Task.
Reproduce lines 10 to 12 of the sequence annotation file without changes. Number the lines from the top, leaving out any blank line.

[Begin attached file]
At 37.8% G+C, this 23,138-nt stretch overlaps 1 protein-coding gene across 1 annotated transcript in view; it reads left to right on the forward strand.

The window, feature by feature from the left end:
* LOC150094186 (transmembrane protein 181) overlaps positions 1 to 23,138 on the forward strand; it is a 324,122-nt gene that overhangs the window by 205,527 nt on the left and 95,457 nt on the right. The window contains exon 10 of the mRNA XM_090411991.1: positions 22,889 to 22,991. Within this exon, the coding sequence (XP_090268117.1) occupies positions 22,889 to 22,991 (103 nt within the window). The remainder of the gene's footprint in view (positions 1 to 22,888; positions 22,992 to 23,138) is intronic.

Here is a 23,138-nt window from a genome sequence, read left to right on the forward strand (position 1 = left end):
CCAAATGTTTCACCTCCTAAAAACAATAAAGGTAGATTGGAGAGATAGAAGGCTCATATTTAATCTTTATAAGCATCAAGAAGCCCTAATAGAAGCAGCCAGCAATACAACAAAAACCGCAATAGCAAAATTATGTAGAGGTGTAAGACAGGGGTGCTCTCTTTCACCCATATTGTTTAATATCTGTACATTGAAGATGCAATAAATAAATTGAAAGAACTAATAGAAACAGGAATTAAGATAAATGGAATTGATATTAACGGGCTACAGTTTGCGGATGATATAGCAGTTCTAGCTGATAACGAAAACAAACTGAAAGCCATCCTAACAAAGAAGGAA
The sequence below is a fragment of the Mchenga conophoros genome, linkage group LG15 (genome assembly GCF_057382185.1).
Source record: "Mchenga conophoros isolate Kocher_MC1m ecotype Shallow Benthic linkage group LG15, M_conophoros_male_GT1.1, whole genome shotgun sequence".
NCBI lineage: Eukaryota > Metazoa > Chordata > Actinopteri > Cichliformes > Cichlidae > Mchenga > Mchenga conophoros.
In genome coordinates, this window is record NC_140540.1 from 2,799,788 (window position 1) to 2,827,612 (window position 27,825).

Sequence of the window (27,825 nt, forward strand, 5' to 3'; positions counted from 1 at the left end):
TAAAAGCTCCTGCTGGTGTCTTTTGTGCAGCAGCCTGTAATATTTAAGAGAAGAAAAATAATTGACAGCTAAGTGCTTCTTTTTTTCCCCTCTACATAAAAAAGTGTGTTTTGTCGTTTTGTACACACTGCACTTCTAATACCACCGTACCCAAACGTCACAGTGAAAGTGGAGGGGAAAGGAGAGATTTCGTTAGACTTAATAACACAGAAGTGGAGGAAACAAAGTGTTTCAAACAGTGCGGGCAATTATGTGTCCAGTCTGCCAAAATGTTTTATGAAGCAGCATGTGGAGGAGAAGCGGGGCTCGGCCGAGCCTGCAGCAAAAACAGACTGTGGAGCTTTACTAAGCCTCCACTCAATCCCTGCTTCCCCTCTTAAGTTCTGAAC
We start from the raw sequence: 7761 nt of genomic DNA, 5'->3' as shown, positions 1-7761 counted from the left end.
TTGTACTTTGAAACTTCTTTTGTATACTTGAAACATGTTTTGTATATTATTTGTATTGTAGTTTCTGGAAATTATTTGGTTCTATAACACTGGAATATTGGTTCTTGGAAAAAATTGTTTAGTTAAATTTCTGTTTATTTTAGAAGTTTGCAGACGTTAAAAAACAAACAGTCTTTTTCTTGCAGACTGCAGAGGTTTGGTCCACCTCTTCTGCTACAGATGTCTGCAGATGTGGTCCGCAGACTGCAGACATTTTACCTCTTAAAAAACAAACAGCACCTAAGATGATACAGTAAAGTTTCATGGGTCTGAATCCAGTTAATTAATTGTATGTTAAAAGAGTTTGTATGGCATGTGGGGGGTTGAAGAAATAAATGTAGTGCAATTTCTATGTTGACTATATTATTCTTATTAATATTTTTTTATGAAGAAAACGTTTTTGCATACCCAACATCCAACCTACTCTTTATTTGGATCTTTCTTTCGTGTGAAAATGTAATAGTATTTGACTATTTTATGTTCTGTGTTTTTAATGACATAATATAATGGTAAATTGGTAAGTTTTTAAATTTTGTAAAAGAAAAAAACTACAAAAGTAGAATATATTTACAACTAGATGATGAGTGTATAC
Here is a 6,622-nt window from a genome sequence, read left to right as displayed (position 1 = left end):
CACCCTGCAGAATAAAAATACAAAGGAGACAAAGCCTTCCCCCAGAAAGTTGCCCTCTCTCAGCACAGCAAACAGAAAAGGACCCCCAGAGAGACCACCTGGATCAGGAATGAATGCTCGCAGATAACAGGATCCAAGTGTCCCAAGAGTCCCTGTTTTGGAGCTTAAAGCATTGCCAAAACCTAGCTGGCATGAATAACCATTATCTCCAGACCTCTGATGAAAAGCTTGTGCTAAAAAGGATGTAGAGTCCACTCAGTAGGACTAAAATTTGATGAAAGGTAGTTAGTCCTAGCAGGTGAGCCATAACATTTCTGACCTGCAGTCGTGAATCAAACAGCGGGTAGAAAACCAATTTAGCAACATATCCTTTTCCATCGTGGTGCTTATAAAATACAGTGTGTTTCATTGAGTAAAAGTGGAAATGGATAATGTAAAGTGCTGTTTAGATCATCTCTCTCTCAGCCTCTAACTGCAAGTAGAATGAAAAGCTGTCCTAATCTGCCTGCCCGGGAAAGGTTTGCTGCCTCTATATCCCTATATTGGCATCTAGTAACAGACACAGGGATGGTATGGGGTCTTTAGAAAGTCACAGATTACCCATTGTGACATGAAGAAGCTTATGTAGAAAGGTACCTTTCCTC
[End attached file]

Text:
Sequence of the window (27,825 nt, forward strand, 5' to 3'; positions counted from 1 at the left end):
TAAAAGCTCCTGCTGGTGTCTTTTGTGCAGCAGCCTGTAATATTTAAGAGAAGAAAAATAATTGACAGCTAAGTGCTTCTTTTTTTCCCCTCTACATAAAAAAGTGTGTTTTGTCGTTTTGTACACACTGCACTTCTAATACCACCGTACCCAAACGTCACAGTGAAAGTGGAGGGGAAAGGAGAGATTTCGTTAGACTTAATAACACAGAAGTGGAGGAAACAAAGTGTTTCAAACAGTGCGGGCAATTATGTGTCCAGTCTGCCAAAATGTTTTATGAAGCAGCATGTGGAGGAGAAGCGGGGCTCGGCCGAGCCTGCAGCAAAAACAGACTGTGGAGCTTTACTAAGCCTCCACTCAATCCCTGCTTCCCCTCTTAAGTTCTGAAC
We start from the raw sequence: 7761 nt of genomic DNA, 5'->3' as shown, positions 1-7761 counted from the left end.